Not only did Embraer's deliveries surge last quarter, but it also benefited from a relatively favorable mix. The larger E190 and E195 models generate more revenue and also typically carry higher margins than the smaller E170 and E175 models. That should drive solid profit growth for Embraer in Q4.

Deliveries of the larger E190 and E195 models rose in Q4. Photo: Wikimedia Commons user Agencia Brasil.

Furthermore, about 30 of Embraer's outstanding orders at the end of Q3 were placed by aircraft leasing firms or undisclosed customers. As a result, Embraer may have delivered a few airplanes last quarter that I was unable to track.

Indeed, looking at the production line numbers for the E175 jets delivered in Q4, it appears that Embraer produced 22, rather than 20, E175s. It's possible that these extra two planes will be delivered in 2016 -- sometimes aircraft are delivered out of sequence. But it's more likely that these planes will show up in Embraer's Q4 delivery total.

Production could keep rising
Strong commercial airplane deliveries and Embraer's momentum in the executive-jet market give it a good chance of beating analysts' earnings estimates for Q4. Embraer is also in good position to continue growing its commercial aircraft business in 2016.

Indeed, SkyWest alone has placed orders for 30 E175s to be delivered in 2016, as U.S. mainline carriers are increasingly standardizing their regional fleets on this model. SkyWest has another 17 firm orders for delivery in 2017, and there is still plenty of time for it to add to its order book by then.

Including other regional airlines, Embraer is likely to deliver about 80 E175s in the U.S. this year. It will also deliver a handful of E175s to KLM Cityhopper in 2016. Smaller customers could account for several additional E170 and E175 deliveries.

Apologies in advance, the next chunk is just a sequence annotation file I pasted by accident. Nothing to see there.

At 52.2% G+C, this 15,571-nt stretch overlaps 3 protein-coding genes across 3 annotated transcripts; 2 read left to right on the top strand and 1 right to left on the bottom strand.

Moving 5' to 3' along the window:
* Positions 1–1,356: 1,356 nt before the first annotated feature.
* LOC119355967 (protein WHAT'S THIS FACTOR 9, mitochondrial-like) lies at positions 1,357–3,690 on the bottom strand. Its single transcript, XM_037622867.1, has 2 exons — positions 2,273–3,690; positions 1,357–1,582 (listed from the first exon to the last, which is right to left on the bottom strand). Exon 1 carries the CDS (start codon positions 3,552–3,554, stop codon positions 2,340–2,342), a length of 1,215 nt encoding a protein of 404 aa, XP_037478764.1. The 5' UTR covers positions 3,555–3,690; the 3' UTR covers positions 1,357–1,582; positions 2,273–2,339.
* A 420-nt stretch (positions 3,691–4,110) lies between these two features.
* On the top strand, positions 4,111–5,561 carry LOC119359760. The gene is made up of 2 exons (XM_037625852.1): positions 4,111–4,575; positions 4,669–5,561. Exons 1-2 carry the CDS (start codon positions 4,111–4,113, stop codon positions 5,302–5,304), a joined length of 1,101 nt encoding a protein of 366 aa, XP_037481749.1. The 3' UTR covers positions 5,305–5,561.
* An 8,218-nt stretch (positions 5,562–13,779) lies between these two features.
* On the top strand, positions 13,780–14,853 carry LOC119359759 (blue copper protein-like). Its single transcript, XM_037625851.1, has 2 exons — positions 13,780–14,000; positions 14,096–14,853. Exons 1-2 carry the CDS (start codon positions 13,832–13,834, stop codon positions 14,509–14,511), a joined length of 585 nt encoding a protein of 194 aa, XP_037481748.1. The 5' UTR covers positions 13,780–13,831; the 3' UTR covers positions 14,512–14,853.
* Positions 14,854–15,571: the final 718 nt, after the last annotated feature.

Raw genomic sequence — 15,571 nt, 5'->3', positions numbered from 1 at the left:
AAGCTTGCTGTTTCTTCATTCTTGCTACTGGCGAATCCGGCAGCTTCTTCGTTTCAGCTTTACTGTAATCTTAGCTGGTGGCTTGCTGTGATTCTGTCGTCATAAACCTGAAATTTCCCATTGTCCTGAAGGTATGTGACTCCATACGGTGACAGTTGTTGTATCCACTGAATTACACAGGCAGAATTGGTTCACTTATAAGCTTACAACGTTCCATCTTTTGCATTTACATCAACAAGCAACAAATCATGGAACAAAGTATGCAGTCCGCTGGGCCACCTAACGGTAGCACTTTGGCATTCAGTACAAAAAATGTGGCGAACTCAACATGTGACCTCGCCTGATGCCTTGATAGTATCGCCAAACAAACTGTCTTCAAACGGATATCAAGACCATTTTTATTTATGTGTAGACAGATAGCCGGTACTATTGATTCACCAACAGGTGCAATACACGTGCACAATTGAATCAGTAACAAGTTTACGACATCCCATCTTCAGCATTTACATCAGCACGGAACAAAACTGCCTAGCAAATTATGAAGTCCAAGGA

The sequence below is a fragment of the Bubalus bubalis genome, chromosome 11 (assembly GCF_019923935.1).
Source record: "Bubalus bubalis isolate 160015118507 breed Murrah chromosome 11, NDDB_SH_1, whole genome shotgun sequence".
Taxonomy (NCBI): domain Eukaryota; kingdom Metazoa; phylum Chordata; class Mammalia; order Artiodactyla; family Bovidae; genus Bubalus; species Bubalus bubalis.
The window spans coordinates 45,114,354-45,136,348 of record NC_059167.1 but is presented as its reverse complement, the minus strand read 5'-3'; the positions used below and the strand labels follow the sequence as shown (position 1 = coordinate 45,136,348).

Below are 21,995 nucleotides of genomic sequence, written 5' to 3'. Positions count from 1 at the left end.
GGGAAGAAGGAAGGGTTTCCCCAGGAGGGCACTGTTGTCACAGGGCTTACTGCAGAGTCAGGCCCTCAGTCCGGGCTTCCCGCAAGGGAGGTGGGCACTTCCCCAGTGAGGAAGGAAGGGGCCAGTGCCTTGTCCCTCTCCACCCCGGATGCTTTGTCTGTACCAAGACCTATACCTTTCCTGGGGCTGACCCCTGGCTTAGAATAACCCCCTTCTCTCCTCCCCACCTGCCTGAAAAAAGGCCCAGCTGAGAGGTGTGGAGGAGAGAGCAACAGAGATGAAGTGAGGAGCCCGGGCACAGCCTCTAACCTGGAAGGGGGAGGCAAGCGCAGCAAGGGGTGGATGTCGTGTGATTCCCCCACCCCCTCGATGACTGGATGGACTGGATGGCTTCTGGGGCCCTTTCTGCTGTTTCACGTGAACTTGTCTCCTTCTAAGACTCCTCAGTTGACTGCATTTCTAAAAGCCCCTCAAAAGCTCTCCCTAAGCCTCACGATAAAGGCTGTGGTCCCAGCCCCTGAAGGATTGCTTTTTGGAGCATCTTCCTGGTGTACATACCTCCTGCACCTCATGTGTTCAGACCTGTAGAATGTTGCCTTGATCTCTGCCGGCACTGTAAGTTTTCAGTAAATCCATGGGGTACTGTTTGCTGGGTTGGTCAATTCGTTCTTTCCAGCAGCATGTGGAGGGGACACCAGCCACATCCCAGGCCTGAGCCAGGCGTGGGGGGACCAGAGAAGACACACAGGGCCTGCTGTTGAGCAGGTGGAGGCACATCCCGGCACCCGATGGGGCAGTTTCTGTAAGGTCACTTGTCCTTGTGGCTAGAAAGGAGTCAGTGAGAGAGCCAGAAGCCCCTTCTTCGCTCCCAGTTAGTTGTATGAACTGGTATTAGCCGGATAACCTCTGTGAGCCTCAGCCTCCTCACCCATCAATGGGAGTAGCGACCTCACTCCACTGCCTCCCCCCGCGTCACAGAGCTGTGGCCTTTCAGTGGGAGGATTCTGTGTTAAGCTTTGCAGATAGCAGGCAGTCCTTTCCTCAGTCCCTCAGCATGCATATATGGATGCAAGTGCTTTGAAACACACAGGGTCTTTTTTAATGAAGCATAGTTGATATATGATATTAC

On the large-jet front, Embraer probably ended the year with about 80 firm orders for current-generation E190 and E195 aircraft. Most of those will be delivered in the next two or three years.

Embraer is therefore likely to have at least 20 combined E190 and E195 deliveries in each of the next two years, which would be slightly better than its 2015 performance. This means there could be another step-up in production this year, perhaps to 105 to 110 commercial jets.

Despite this positive momentum, investors are avoiding Embraer. The stock trades for just 12 times forward earnings, compared with 14 times forward earnings for Boeing, which itself is quite cheap. As Embraer returns to strong profit growth in the next several quarters, the stock is likely to rebound to a much higher valuation.

The article Embraer Is Poised to Beat Its Delivery Guidance originally appeared on Fool.com.

Adam Levine-Weinberg owns shares of Embraer-Empresa Brasileira and The Boeing Company and is long January 2016 $30 calls and July 2016 $25 calls on Embraer-Empresa Brasileira. Adam Levine-Weinberg is long January 2017 $30 calls -- and The Motley Fool is long January 2017 $35 calls -- on American Airlines Group. Try any of our Foolish newsletter services free for 30 days. We Fools may not all hold the same opinions, but we all believe that considering a diverse range of insights makes us better investors. The Motley Fool has a disclosure policy.